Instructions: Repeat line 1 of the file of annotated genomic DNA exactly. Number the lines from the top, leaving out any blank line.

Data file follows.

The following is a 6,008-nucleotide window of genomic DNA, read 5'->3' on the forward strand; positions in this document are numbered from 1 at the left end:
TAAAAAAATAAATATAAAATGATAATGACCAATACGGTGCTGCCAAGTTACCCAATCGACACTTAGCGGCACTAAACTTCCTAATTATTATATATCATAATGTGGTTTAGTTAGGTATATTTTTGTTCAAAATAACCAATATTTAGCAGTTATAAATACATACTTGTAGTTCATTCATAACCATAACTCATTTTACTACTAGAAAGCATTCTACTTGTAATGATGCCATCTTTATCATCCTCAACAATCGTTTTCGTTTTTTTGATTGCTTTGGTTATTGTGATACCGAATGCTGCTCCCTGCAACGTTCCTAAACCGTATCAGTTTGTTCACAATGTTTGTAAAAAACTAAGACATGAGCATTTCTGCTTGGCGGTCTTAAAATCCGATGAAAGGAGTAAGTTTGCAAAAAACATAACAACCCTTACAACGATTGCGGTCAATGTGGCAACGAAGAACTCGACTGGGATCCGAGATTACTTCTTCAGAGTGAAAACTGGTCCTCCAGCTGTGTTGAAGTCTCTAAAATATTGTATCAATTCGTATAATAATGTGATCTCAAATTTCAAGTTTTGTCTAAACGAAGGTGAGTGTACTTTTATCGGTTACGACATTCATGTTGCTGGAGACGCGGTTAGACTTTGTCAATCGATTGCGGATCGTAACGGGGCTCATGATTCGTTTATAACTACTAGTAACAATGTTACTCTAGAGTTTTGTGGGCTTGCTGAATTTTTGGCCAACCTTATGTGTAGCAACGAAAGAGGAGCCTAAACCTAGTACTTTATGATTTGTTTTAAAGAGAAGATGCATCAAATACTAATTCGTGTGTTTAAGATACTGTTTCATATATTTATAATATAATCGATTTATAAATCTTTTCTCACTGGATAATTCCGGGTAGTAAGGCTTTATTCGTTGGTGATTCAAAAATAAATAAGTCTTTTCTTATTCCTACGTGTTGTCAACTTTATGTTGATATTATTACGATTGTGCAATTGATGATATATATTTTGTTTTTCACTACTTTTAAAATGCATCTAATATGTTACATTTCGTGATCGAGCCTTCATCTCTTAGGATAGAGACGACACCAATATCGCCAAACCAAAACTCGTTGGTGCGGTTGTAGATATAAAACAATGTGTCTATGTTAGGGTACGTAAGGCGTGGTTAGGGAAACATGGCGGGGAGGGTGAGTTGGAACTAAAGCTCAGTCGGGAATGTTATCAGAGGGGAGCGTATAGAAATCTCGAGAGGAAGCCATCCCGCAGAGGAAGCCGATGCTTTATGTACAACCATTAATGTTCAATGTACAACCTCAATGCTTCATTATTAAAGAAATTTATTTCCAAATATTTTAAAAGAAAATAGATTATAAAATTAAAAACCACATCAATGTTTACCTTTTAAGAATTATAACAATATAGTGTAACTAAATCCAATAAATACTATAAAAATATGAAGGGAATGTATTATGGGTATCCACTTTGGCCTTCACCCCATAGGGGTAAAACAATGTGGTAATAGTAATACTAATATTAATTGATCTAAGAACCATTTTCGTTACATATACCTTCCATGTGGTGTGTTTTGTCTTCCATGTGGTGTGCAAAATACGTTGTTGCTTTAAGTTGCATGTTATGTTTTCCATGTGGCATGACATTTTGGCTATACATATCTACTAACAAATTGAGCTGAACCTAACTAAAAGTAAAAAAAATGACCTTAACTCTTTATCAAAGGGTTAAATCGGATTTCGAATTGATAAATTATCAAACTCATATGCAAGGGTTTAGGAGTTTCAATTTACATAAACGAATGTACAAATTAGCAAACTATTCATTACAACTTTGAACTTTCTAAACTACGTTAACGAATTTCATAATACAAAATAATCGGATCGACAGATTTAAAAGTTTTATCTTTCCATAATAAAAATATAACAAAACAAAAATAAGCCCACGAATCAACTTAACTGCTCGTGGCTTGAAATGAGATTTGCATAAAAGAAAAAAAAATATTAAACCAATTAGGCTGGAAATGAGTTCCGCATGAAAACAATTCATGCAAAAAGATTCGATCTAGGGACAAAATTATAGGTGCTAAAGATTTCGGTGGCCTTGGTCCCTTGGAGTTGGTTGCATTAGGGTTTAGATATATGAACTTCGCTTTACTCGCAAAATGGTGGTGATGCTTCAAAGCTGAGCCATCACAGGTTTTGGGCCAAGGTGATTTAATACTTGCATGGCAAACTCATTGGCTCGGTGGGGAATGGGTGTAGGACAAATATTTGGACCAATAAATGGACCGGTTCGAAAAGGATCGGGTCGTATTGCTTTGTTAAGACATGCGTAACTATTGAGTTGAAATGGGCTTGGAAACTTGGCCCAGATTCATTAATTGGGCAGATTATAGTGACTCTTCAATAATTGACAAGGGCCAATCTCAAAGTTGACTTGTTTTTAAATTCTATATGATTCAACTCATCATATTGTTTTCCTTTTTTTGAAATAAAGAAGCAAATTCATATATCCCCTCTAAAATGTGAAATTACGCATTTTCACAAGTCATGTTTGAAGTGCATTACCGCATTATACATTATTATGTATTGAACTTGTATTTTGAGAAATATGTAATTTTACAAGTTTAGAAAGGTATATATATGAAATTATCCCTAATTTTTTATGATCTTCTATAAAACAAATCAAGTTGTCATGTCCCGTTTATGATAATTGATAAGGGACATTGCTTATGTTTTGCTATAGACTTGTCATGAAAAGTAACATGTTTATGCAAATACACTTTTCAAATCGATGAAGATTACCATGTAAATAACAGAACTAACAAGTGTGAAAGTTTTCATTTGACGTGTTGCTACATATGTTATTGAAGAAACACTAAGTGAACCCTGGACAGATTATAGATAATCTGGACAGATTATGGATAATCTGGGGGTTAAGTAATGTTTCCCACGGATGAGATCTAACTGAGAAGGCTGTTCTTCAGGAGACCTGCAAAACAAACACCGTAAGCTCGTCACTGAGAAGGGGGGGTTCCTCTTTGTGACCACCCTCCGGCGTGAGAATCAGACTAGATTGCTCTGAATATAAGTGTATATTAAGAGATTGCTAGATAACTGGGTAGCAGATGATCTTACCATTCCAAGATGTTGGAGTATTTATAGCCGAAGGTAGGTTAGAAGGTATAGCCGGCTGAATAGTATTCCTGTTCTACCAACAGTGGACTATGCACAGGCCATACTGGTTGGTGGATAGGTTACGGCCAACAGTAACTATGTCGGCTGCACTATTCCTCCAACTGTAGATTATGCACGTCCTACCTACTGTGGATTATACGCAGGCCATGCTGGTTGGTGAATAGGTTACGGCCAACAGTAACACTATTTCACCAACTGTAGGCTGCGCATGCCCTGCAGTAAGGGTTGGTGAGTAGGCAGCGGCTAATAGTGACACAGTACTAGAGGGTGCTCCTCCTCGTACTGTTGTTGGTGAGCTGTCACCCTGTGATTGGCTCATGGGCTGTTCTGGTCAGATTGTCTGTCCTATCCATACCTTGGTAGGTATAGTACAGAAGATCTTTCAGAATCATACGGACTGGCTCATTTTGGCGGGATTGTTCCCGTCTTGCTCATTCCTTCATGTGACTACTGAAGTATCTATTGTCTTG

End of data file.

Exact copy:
The following is a 6,008-nucleotide window of genomic DNA, read 5'->3' on the forward strand; positions in this document are numbered from 1 at the left end: